Definition of purblind in English:

purblind

adjective

literary
  • 1Having impaired or defective vision; partially blind.

    visually impaired, unsighted, sightless, visionless, unseeing, stone blind, eyeless
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    1. 1.1 Slow or unable to understand; dim-witted.
      ‘something is fundamentally wrong, as even the most purblind apologists must surely come to recognize’
      • ‘Even when you're a purblind dogmatist who wants to shut it down, I guess you've got to at least pay lip service to it, which explains the name.’
      • ‘He was probably unsuited to the intricate problems he faced, as temperamentally - and despite being purblind - he was a fighting general not a diplomat.’
      • ‘The only defeat owed more to a purblind referee than any deficiencies in our play.’
      • ‘To suggest that objectors to speed humps are a minority with bees in their bonnets is both purblind and arrogant.’
      • ‘We do not set out to blame all bikers for being daredevils on two wheels who ride far too fast; we do not set out to accuse all car drivers of being purblind occupiers of lethal tin boxes.’
      • ‘But the Nuclear Regulatory Commission, the agency charged with safeguarding the nation's 103 reactors, remained strangely purblind to the threat.’
      • ‘Wrecked roofs lie smashed in, as if they'd come underfoot of a Leviathan; whole houses, gutted and disemboweled by mindlessly purblind Minenwerfer projectiles.’
      • ‘There's the purblind betrayal of stern poetics.’
      • ‘Well, you'd either have to be living in a box, congenitally purblind or maintaining yourself in a state of wilful self-delusion not to spot it.’
      • ‘That said, I cannot begin to assess the damage to British music that will ensue from the coming year's purblind promotion of a composer who failed so insistently to observe the rules of his craft.’
      • ‘It is fascinating to play someone so purblind to the consequences of what he is doing and so convinced of his own abilities.’
      • ‘Babichev, who personifies the purblind utopianism of the Communist regime, cuts a truly grotesque figure as the votary of social planning, epitomized in his quest for the perfect mass-produced sausage.’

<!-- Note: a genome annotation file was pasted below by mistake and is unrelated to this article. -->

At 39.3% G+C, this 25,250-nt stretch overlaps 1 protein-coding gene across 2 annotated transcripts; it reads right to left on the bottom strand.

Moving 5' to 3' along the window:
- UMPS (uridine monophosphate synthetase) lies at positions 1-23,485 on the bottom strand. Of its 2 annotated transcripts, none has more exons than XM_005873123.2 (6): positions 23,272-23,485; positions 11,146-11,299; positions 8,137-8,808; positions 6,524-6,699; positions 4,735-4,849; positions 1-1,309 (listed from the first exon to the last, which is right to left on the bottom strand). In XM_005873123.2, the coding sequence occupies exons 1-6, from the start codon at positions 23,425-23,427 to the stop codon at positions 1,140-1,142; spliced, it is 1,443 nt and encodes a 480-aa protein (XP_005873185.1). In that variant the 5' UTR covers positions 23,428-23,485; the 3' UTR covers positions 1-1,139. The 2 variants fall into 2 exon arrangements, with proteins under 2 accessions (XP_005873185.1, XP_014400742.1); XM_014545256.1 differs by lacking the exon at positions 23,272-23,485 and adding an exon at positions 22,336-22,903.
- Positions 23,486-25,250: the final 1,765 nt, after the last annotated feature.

• ‘Instead he is faced with fake holymen peddling religious enmity and the purblind nouveau riche materialism of his family who bypass the country's problems in their smart new cars.’
      • ‘Othello, though decently acted by Keith David, needs to be of more heroic stature, more purblind nobility, and, eventually, of more pitiable, poetic grandeur than mere competence can summon.’
      • ‘But is not the use of the cultural Other as a catalyst for one's own transcendent function a selfish, purblind appropriation, acting, against rather than for, crosscultural understanding?’
      • ‘Only the purblind could believe that the Test programme has not been grotesquely over-extended.’
      • ‘Yet the claims made by the two administrations were the result of distortion of intelligence findings, not their purblind acceptance by idealistic politicians.’
      • ‘Western politicians' fears represented wise caution in dealing with a revisionist power, not merely purblind class interest as Carley would have us believe.’
      • ‘As a stylist, Rothbart is terse but not flippant, displaying a genuine compassion for his purblind characters.’
      • ‘The wolves gather again the following day, a few suspecting the hero is purblind to all but his own ambitions, caught up as he is in the hysteria of his last days.’

Origin

Middle English (as two words in the sense ‘completely blind’): from the adverb pure ‘utterly’ (later assimilated to pur-) + blind.

Pronunciation

purblind

/ˈpəːblʌɪnd/